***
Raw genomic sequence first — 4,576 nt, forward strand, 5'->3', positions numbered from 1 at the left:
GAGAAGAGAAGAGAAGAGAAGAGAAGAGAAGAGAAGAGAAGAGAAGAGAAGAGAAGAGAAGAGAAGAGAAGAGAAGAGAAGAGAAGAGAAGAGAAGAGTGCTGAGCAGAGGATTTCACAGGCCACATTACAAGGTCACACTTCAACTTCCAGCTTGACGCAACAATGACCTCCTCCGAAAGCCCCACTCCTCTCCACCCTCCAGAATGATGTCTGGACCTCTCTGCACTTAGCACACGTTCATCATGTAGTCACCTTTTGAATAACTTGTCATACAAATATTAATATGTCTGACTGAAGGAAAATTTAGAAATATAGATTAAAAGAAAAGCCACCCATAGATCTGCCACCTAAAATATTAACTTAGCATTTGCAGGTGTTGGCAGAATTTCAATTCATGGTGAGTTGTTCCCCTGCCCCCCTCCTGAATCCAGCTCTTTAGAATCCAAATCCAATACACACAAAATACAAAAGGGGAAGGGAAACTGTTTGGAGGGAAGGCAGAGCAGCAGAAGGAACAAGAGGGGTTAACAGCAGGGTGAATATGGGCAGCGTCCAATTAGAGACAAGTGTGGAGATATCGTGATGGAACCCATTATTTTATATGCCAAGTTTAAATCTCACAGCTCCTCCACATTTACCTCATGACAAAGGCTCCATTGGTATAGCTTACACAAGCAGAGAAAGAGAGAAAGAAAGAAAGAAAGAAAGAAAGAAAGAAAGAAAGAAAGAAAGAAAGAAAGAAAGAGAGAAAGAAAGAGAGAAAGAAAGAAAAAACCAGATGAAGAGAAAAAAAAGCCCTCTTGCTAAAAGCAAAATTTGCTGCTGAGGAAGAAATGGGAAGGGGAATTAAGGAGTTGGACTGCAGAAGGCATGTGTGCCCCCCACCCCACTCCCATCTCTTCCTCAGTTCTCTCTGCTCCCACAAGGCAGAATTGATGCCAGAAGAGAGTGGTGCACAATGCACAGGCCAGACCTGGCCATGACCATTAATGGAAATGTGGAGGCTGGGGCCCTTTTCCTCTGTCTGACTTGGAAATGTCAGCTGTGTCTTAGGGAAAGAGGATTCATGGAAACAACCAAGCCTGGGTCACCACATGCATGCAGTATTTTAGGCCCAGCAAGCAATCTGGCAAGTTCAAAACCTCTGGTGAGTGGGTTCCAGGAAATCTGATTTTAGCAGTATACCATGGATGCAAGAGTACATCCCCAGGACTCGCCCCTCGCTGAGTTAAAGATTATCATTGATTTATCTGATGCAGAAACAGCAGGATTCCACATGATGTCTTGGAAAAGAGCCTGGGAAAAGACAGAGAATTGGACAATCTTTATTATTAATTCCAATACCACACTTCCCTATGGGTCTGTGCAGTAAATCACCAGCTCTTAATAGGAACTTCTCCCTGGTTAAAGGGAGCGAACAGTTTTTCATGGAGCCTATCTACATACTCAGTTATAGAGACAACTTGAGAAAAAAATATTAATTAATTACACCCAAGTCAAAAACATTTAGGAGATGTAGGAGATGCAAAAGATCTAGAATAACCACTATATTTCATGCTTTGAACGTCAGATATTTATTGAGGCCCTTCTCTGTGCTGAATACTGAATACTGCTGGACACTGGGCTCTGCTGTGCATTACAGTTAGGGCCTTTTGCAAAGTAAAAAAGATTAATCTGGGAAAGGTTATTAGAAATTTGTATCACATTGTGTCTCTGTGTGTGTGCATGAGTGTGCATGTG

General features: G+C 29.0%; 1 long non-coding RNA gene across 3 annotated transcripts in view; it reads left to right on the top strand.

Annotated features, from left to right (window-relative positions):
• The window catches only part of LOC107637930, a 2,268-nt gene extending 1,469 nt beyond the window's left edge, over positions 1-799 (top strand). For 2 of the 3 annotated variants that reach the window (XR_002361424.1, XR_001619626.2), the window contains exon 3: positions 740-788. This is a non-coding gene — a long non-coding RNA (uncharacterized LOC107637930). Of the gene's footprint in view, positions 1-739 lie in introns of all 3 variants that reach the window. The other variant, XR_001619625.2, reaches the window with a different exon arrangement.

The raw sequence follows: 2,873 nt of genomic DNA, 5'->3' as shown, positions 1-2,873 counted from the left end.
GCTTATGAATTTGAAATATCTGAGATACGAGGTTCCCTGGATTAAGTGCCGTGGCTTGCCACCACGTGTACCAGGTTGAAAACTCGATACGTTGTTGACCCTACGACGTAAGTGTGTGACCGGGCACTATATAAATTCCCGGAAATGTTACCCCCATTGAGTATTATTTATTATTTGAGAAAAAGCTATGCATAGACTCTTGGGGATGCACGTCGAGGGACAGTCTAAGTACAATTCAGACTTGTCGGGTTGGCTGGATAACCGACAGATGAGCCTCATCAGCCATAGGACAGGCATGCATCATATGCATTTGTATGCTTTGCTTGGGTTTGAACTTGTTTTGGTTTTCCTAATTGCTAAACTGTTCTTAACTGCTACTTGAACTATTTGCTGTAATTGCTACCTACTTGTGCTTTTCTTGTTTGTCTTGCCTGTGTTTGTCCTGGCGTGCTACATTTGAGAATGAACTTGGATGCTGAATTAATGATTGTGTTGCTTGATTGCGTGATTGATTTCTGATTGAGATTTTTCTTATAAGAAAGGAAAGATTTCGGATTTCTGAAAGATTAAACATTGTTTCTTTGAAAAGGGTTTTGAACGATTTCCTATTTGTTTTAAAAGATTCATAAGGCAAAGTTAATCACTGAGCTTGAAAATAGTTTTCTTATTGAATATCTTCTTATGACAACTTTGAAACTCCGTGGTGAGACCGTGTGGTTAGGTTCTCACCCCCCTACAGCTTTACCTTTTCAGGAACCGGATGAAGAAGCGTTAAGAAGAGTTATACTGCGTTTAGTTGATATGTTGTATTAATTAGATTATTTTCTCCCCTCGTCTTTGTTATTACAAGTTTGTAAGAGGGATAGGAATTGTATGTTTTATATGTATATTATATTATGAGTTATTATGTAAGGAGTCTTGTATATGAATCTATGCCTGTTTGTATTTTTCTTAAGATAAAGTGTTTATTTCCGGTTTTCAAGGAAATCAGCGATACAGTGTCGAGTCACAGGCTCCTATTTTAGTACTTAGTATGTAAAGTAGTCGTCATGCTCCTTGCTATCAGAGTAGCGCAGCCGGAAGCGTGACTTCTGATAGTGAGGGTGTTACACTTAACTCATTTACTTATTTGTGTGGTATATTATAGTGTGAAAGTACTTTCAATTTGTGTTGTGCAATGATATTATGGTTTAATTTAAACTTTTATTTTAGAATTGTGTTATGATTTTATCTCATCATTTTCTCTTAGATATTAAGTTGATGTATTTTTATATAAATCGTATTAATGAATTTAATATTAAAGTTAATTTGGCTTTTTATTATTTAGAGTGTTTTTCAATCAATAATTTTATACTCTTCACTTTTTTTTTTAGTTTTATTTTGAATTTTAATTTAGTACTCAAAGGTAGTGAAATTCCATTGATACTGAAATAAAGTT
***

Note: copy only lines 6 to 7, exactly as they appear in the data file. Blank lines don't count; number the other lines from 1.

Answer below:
The raw sequence follows: 2,873 nt of genomic DNA, 5'->3' as shown, positions 1-2,873 counted from the left end.
GCTTATGAATTTGAAATATCTGAGATACGAGGTTCCCTGGATTAAGTGCCGTGGCTTGCCACCACGTGTACCAGGTTGAAAACTCGATACGTTGTTGACCCTACGACGTAAGTGTGTGACCGGGCACTATATAAATTCCCGGAAATGTTACCCCCATTGAGTATTATTTATTATTTGAGAAAAAGCTATGCATAGACTCTTGGGGATGCACGTCGAGGGACAGTCTAAGTACAATTCAGACTTGTCGGGTTGGCTGGATAACCGACAGATGAGCCTCATCAGCCATAGGACAGGCATGCATCATATGCATTTGTATGCTTTGCTTGGGTTTGAACTTGTTTTGGTTTTCCTAATTGCTAAACTGTTCTTAACTGCTACTTGAACTATTTGCTGTAATTGCTACCTACTTGTGCTTTTCTTGTTTGTCTTGCCTGTGTTTGTCCTGGCGTGCTACATTTGAGAATGAACTTGGATGCTGAATTAATGATTGTGTTGCTTGATTGCGTGATTGATTTCTGATTGAGATTTTTCTTATAAGAAAGGAAAGATTTCGGATTTCTGAAAGATTAAACATTGTTTCTTTGAAAAGGGTTTTGAACGATTTCCTATTTGTTTTAAAAGATTCATAAGGCAAAGTTAATCACTGAGCTTGAAAATAGTTTTCTTATTGAATATCTTCTTATGACAACTTTGAAACTCCGTGGTGAGACCGTGTGGTTAGGTTCTCACCCCCCTACAGCTTTACCTTTTCAGGAACCGGATGAAGAAGCGTTAAGAAGAGTTATACTGCGTTTAGTTGATATGTTGTATTAATTAGATTATTTTCTCCCCTCGTCTTTGTTATTACAAGTTTGTAAGAGGGATAGGAATTGTATGTTTTATATGTATATTATATTATGAGTTATTATGTAAGGAGTCTTGTATATGAATCTATGCCTGTTTGTATTTTTCTTAAGATAAAGTGTTTATTTCCGGTTTTCAAGGAAATCAGCGATACAGTGTCGAGTCACAGGCTCCTATTTTAGTACTTAGTATGTAAAGTAGTCGTCATGCTCCTTGCTATCAGAGTAGCGCAGCCGGAAGCGTGACTTCTGATAGTGAGGGTGTTACACTTAACTCATTTACTTATTTGTGTGGTATATTATAGTGTGAAAGTACTTTCAATTTGTGTTGTGCAATGATATTATGGTTTAATTTAAACTTTTATTTTAGAATTGTGTTATGATTTTATCTCATCATTTTCTCTTAGATATTAAGTTGATGTATTTTTATATAAATCGTATTAATGAATTTAATATTAAAGTTAATTTGGCTTTTTATTATTTAGAGTGTTTTTCAATCAATAATTTTATACTCTTCACTTTTTTTTTTAGTTTTATTTTGAATTTTAATTTAGTACTCAAAGGTAGTGAAATTCCATTGATACTGAAATAAAGTT